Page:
Luo Li [Coventry University]: Uncertain Future of Chinese Folk Music in Digitalization
Digital technologies bring huge changes in stimulating music creation, distributing music and enhancing audio-visual experiences of humans. Folk music, embracing ethnic minority groups’ unique culture, is also transformed followed by the revolution of digitalisation. Digitalisation of folk music opens an array of new opportunities to a wider audience, bringing an interactive cultural exchange beyond the geographical boundary. Meanwhile, digital folk music becomes a strong tool to erode traditional culture, derogates, and dilute cultural identity through culture degradation, exploitation, and misappropriation. This presentation analyses the complex mechanisms protecting Chinese folk music in the digital age from an intellectual property perspective. It examines how digital technologies
change the way of transmission, use, and development to Chinese folk music and how China’s legislative protection and judicial practice respond to such changes and the new complications in the folk music area because of digitalisation.

Mary W. Gani [Barrister and Solicitor of the Supreme Court of Nigeria]: Re-thinking Copyright Reversion for Nigerian Popular Music in an Evolving Digital Culture
Afrobeats, which is the catch-all term for popular music from Nigeria and much of West Africa, has enjoyed increasing global attention in the 21st century. Vibrant markets for mobile phone technology and increasing ease in access to the internet have resulted in a gradual shift from the traditional business structures that underpin the production of popular music. Accordingly, many artists are now able to independently produce their music and leverage their social media platforms for distribution and publicity.
Traditional production structures typically feature copyright exploitation contracts between performing artists and record labels, and sometimes feature third- party contracts with marketers and managers. Interestingly, the framework of the Nigerian Copyright Act supports this model, as do copyright laws in many common law systems around the world. However empirical evidence suggests that such traditional structures have stunted the careers of some performing artists, and results in an industry that distributes only about a fifth of its creative potential.
This paper will consider the practicality of re-introducing copyright reversion rules to correct the status-quo. Judging by the fact that such traditional relationships are not likely to totally disappear, the re-introduction of copyright reversion may serve as a useful tool to protect creative activity and foster a vibrant industry in a digital world.


Panel 3 – Archives and Heritage
How do digital archival practices contribute to the re-spatialization of heritage, memories and knowledges? How can cultural entrepreneurs make use of archives
and how do they reflect in their production of cultural goods?

Rebecca Ohene-Asah [Filmmaker / University of Ghana]: Audio-Visual Archiving Dynamics in Ghana
Ghana’s historical audio-visual archives are largely inaccessible. As such, there is a disconnect between current cultural productions and what already exist. On the national level, archived films are mostly stored in sub-standard deplorable conditions, thus most have deteriorated. Where materials are in relatively good conditions, they are mostly found in foreign archives where they are trapped in outdated formats. In the absence of a national archival policy, individual audio- visual cultural producers employ unsustainable methods to safeguard their creatives. This presentation focuses on the audio-visual storage and archival practices of the country Ghana, the relationship with current cinema production and the implication for Ghana’s cinematic heritage.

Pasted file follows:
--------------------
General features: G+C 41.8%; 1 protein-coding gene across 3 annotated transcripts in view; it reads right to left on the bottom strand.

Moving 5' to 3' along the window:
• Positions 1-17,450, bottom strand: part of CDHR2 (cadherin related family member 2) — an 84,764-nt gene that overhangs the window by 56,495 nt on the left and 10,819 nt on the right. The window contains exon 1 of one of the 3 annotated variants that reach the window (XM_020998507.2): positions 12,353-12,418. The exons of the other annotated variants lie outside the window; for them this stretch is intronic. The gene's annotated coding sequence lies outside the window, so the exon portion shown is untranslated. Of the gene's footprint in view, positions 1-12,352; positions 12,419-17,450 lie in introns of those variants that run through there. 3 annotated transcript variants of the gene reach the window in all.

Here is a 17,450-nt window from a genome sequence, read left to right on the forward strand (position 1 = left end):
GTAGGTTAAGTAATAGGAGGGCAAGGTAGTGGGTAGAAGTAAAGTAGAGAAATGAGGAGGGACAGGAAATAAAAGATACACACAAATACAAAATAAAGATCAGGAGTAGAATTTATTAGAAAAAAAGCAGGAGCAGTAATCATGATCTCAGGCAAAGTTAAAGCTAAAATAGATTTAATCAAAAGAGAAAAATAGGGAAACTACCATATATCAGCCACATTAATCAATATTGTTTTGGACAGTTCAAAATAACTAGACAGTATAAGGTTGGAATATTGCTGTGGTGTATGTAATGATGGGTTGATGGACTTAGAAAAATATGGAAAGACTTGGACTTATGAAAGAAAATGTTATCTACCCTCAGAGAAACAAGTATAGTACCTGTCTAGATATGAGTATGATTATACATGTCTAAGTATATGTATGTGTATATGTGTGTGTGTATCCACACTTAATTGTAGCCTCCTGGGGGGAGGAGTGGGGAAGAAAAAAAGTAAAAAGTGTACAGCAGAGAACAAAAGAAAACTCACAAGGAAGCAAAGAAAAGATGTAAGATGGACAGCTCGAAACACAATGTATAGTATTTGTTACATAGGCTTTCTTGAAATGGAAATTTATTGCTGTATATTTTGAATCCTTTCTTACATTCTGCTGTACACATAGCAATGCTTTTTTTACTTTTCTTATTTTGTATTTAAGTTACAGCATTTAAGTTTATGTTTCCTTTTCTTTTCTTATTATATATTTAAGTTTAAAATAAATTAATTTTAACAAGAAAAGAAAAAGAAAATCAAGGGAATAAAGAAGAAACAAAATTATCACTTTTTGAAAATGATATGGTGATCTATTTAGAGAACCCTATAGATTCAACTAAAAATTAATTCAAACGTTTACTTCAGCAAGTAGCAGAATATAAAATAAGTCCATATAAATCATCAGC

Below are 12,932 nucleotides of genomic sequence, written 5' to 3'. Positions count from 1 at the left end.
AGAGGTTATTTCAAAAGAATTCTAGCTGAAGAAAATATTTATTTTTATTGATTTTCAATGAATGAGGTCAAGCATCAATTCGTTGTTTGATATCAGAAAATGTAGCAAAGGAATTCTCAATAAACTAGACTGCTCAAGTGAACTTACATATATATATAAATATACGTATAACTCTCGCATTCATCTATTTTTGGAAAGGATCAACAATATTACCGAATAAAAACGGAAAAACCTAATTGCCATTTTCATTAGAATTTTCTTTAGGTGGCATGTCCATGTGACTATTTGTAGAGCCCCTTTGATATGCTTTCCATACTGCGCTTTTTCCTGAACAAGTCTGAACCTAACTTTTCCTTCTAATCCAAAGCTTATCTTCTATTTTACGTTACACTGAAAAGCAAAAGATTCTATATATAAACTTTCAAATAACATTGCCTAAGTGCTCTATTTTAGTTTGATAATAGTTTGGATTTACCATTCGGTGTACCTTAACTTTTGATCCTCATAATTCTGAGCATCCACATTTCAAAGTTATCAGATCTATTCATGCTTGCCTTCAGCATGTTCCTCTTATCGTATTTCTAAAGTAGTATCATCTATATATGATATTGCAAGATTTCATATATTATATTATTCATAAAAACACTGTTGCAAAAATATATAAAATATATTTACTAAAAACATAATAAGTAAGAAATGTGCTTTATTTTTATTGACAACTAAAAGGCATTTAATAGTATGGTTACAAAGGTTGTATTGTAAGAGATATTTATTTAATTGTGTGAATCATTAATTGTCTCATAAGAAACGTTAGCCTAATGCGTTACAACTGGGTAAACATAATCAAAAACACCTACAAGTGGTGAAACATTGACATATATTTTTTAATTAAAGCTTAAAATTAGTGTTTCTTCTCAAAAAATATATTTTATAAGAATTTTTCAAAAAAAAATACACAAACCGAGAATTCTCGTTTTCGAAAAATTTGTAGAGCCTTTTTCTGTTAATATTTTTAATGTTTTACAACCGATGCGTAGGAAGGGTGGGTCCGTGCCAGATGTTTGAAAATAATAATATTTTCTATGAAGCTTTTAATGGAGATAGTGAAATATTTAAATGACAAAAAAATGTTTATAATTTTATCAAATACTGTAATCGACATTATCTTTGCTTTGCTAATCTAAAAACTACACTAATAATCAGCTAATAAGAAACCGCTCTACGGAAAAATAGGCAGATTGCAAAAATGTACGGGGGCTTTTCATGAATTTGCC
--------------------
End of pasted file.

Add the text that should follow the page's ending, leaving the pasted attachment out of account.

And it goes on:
Ji-hoon Kim [Chung Ang University, Seoul]: The Uses of Found Footage and The ‘Archival Turn’ of Recent Korean Documentary
This paper examines the ways in which several Korean documentary films in the 2010s use archival footage of the distant or recent histories of Korea. It argues that the films testify to what I call the ‘post-vérité’ turn of recent Korean documentaries: an array of experimentations with the forms and aesthetics of documentary, which are distinguished from the vérité style—an activist tradition of Korean independent documentary—but also inherit and renew its commitment to politics and history. As a subcategory of the ‘post-vérité’ turn, I characterize the recent Korean documentary’s increasing uses of found footage as the ‘archival turn’ and argue for its two implications. First, this term suggests that the extensive uses of found footage allow filmmakers to develop other modes of documentary filmmaking—compilation documentary, essay film, and metahistorical documentary—besides the participatory mode distinguished by the supremacy of the camera’s immediate, on-the-spot witnessing of reality. Second, this term indicates that Walter Benjamin’s idea of historiography is shared by the filmmakers, as their appropriation, reassessment, and manipulation of found footage are motivated by the desire to endow it with a new historical perspective in relation to their engagement with the politics of the present.

Hyginus Ekwuazi [University of Ibadan]: Nollywood—the making of a digital dark age